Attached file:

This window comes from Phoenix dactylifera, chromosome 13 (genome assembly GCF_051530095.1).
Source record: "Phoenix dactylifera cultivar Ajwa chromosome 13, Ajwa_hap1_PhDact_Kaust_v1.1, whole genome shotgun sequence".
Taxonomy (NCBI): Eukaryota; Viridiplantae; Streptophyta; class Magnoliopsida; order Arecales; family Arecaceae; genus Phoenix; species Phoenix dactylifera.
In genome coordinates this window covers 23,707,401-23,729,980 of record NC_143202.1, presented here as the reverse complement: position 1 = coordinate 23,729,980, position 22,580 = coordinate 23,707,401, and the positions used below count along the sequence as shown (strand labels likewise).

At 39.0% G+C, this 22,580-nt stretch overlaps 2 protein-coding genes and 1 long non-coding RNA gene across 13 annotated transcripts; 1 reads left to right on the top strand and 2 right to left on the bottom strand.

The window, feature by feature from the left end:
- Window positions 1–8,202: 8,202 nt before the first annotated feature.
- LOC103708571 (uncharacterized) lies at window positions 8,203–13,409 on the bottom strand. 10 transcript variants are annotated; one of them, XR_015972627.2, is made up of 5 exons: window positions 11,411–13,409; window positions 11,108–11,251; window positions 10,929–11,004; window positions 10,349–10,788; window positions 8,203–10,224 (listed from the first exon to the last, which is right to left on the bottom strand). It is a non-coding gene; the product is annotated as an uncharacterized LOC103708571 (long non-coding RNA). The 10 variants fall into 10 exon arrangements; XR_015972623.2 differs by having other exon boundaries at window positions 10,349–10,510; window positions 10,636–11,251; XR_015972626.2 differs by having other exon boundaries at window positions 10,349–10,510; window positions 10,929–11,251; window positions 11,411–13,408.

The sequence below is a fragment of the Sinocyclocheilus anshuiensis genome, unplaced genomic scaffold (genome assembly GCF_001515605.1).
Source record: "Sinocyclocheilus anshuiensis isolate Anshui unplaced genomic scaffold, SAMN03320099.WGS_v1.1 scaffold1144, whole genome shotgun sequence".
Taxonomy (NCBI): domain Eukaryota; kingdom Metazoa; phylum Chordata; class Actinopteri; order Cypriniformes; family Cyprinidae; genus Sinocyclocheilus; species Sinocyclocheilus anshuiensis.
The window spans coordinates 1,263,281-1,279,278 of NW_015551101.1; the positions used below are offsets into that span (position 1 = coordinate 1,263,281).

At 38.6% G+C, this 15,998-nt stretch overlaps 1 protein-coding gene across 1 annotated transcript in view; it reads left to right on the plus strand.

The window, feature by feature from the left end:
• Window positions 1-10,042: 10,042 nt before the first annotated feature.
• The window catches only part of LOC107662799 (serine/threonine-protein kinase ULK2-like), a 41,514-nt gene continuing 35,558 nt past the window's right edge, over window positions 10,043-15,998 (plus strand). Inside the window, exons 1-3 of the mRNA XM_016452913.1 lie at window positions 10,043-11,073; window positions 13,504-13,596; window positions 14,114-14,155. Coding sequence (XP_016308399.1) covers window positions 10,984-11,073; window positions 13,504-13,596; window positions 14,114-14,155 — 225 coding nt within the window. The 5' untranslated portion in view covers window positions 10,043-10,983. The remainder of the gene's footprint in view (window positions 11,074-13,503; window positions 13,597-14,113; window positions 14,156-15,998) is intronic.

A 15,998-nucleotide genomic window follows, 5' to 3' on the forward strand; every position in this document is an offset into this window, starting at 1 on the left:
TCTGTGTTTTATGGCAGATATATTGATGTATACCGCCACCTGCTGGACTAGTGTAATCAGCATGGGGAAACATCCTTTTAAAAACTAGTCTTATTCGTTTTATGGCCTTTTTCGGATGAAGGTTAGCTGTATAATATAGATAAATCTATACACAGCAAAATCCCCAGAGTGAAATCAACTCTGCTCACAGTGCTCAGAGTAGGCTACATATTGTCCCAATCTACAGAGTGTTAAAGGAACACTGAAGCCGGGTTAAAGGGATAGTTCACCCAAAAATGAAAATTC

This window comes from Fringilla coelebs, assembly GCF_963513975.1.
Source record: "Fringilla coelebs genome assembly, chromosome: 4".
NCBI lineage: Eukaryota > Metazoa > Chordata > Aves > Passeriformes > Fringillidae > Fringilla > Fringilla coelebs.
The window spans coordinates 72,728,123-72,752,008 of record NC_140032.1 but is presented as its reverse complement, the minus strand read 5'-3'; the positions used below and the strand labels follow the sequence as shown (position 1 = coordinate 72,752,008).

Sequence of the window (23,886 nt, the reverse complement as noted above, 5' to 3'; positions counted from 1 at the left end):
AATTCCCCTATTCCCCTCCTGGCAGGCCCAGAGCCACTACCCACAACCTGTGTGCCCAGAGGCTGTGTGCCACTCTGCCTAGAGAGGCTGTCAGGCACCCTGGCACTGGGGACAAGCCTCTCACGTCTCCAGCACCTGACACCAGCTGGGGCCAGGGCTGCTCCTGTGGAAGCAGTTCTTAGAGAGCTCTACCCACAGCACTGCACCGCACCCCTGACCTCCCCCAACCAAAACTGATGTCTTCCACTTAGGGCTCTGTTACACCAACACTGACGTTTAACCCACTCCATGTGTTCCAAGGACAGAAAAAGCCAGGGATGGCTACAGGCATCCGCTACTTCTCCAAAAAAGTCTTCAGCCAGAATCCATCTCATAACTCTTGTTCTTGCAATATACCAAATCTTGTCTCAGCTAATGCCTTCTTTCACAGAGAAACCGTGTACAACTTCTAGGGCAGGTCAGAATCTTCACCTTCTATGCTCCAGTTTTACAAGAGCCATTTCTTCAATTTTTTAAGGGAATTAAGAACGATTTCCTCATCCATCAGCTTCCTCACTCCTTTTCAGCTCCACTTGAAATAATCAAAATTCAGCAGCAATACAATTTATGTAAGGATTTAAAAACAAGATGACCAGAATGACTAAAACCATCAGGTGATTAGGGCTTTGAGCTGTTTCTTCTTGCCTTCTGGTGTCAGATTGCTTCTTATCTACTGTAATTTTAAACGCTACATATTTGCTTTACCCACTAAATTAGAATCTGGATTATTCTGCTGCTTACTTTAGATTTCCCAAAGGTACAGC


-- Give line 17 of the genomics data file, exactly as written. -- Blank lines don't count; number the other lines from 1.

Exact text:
A 15,998-nucleotide genomic window follows, 5' to 3' on the forward strand; every position in this document is an offset into this window, starting at 1 on the left: